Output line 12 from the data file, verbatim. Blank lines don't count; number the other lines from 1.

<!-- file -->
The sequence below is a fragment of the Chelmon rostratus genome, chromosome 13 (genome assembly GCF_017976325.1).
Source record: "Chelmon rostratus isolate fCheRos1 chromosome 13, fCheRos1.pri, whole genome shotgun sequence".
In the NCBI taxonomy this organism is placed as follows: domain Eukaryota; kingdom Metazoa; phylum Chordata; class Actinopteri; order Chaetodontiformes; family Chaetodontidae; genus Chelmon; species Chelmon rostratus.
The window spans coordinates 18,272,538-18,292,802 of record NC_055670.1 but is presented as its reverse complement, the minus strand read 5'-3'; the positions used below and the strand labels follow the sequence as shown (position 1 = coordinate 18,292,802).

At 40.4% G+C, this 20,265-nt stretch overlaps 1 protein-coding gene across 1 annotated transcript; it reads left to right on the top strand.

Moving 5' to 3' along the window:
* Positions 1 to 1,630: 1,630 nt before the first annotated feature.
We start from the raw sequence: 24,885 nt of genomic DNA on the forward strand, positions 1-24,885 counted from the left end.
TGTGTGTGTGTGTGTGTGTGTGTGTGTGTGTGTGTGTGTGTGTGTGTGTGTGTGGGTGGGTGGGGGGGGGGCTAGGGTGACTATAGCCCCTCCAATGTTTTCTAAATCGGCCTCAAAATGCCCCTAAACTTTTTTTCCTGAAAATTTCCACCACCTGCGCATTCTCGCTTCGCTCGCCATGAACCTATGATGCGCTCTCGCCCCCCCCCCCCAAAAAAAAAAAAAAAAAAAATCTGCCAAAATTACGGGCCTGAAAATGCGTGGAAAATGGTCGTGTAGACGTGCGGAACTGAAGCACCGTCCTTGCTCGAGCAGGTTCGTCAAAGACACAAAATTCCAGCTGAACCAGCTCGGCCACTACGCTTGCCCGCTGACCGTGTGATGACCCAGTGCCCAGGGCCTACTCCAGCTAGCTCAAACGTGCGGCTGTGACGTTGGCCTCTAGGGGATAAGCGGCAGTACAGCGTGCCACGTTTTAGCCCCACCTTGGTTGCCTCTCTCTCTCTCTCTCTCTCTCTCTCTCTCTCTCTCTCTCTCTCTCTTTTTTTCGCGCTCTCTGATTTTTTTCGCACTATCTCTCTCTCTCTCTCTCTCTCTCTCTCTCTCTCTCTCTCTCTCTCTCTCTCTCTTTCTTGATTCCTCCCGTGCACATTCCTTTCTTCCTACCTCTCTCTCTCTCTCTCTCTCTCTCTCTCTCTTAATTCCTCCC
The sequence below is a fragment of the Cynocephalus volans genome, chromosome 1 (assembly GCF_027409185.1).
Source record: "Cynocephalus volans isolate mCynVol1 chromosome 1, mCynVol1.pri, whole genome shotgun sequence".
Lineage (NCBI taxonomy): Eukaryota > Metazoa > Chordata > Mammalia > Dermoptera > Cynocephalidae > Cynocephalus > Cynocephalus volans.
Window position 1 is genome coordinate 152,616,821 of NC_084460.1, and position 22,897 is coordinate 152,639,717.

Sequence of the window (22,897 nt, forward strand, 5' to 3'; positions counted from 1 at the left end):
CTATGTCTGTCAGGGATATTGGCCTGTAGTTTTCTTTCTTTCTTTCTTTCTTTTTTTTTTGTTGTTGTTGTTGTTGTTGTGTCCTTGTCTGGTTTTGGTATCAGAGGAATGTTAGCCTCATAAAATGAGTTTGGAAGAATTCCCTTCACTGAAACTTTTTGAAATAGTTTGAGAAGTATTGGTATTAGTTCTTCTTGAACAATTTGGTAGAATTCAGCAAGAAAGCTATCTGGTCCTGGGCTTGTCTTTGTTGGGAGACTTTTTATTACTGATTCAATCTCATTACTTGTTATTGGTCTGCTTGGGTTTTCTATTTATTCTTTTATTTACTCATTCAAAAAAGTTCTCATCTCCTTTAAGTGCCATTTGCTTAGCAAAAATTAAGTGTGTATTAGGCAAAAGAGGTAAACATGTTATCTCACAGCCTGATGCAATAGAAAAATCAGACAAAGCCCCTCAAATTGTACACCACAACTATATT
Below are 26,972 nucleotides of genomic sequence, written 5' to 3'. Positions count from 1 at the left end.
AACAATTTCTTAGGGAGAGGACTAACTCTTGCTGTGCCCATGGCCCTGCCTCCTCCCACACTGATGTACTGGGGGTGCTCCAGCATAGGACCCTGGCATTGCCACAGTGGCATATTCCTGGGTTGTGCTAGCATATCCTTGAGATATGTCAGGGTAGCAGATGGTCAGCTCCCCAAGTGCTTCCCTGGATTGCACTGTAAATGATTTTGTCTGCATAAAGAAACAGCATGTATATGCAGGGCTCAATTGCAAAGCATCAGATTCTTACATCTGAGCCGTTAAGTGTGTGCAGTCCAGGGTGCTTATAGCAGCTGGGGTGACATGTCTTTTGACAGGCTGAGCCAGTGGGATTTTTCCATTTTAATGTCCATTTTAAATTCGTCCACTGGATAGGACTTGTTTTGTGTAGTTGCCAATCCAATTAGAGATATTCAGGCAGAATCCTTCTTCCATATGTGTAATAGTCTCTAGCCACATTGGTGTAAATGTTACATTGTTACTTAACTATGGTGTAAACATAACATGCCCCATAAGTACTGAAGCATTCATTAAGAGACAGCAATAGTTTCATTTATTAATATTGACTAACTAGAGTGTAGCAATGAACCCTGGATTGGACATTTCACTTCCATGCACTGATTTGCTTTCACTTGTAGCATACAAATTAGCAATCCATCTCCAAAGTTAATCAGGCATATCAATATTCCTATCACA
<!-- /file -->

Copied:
Lineage (NCBI taxonomy): Eukaryota > Metazoa > Chordata > Mammalia > Dermoptera > Cynocephalidae > Cynocephalus > Cynocephalus volans.